Helmut Marko calls ‘truce’ with Christian Horner as Red Bull politics come to an end

Henry Valantine
Christian Horner and Helmut Marko

Christian Horner and Helmut Marko have both been at Red Bull since their first race.

Helmut Marko has said a “truce” has been reached with Christian Horner and Red Bull will “combine all our forces” to continue winning races this season.

The internal investigation into Horner for alleged inappropriate behaviour by Red Bull GmbH was dismissed earlier this year, but claims of a behind-the-scenes ‘power struggle’ persisted between Horner and senior advisor Marko – though Horner had publicly denied any falling out between the pair.

Helmut Marko reaches ‘truce’ with Christian Horner at Red Bull

With Horner as team principal and CEO of Red Bull Racing, Marko reports directly to parent company Red Bull GmbH in his role rather than the team – meaning both men are in senior roles within the Red Bull organisation and neither report to each other.

Questions had been raised about Marko’s future with the team ahead of the season, though he later clarified he would carry on in his position.

With Red Bull’s previously dominant position having been reeled in, Marko said he and the team principal are both working together for the benefit of the team as their rivals close up behind them.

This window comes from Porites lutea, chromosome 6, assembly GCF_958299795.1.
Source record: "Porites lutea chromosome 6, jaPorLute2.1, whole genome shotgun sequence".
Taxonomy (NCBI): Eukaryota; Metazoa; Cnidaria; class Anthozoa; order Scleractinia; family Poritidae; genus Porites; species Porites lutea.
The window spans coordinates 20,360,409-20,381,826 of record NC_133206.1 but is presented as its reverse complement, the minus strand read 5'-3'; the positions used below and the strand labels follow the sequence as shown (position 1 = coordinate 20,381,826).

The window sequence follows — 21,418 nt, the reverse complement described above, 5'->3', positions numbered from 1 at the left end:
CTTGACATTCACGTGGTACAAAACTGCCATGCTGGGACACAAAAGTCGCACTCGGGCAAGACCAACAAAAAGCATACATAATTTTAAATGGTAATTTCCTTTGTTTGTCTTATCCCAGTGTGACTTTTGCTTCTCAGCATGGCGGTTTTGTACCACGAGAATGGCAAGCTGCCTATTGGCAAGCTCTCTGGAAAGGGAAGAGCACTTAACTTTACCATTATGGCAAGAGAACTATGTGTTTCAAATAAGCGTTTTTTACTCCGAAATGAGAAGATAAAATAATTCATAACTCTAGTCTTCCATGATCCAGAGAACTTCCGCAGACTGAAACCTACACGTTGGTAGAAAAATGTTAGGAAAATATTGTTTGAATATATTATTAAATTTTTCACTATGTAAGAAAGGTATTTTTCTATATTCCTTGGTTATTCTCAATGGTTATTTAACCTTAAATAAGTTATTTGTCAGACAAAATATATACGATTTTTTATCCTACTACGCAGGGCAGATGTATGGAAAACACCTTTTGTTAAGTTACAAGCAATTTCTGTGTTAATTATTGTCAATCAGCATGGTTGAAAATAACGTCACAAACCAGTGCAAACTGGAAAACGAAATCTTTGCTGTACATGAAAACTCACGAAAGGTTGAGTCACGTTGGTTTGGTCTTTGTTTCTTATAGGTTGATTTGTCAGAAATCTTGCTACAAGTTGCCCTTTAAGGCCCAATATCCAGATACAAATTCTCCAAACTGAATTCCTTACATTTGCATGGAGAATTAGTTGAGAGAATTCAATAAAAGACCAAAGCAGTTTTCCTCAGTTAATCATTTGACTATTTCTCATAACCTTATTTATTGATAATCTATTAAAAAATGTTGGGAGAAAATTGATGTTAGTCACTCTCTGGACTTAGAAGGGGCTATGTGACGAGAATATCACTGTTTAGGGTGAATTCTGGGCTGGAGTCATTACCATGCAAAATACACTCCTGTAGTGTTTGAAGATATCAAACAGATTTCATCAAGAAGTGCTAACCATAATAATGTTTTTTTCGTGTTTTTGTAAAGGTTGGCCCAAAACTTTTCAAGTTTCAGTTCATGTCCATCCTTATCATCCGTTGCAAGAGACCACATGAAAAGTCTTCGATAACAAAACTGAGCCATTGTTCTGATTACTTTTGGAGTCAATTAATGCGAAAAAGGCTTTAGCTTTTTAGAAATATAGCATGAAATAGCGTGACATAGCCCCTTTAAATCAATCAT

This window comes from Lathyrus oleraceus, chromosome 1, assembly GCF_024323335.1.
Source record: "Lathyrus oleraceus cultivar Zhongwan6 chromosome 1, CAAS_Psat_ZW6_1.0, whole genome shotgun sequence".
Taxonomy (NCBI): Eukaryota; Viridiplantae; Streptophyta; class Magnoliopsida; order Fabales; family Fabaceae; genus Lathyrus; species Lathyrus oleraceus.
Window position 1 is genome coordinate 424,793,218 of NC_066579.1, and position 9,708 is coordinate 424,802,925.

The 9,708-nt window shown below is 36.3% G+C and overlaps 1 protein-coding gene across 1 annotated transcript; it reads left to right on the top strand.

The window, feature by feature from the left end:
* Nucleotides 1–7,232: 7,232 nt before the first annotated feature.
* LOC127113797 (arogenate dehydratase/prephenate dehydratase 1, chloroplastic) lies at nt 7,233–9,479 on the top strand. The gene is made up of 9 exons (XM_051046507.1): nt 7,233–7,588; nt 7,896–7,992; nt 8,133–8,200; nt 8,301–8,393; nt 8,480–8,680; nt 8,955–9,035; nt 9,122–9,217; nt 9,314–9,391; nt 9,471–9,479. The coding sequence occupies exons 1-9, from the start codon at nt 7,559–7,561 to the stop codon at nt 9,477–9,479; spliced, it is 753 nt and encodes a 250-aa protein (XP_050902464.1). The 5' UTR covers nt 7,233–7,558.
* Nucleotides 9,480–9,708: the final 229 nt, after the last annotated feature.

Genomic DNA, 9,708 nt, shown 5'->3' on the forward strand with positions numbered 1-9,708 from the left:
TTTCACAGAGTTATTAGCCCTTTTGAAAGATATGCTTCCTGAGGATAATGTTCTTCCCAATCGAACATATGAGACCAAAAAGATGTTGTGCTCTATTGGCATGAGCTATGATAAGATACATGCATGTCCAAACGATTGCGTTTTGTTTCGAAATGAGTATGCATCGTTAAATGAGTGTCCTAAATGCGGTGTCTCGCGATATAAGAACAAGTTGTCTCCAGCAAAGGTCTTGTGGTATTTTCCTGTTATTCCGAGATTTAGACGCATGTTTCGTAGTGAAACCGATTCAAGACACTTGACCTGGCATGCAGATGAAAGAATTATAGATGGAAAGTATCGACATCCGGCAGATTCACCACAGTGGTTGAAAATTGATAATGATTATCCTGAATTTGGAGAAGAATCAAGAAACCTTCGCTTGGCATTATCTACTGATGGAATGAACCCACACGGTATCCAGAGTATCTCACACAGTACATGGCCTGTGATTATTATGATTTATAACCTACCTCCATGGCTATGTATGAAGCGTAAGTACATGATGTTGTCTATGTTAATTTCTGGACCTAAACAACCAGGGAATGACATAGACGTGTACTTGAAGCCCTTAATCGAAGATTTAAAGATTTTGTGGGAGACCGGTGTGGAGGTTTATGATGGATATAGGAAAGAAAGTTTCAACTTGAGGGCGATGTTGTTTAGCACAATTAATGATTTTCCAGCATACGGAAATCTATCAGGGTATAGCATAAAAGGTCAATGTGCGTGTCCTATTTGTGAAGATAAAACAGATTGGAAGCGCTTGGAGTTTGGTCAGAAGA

“We have reached a truce,” Marko told Austrian publication Kronen Zeitung in relation to Horner.

“We will combine all our forces. Even if we are no longer superior, we want to win.

“But we definitely want to get the maximum out of it and look towards the World Championship title.”

Looking ahead to the Canadian Grand Prix this weekend

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As for how the season is shaping up so far, Marko confirmed that Red Bull’s rivals are closing in after a strong start to the year – with McLaren and Ferrari bearing down on the team of late.

He repeated recent claims of teams having “copied” elements of Red Bull’s designs, which he believes is only to be expected at this stage of a regulation cycle.

“We have lost the dominance of the first three races, the competition has caught up in the third year of the current regulations, copied and even improved some things. There is not much room left for innovation.

“This is simply a logical development, nothing shameful.”

Red Bull struggled to match Ferrari and McLaren in Monaco, Marko agreeing with Max Verstappen’s assessment in that the RB20 appears to struggle with kerb riding.

As a result, with Canada having similar kerb profiles, he does not believe the team should be counted as winners-elect in Montréal this weekend.

“Ferrari is better there, also in terms of top speed,” Marko said. “The fact is, we’re not going to Canada as favourites.”

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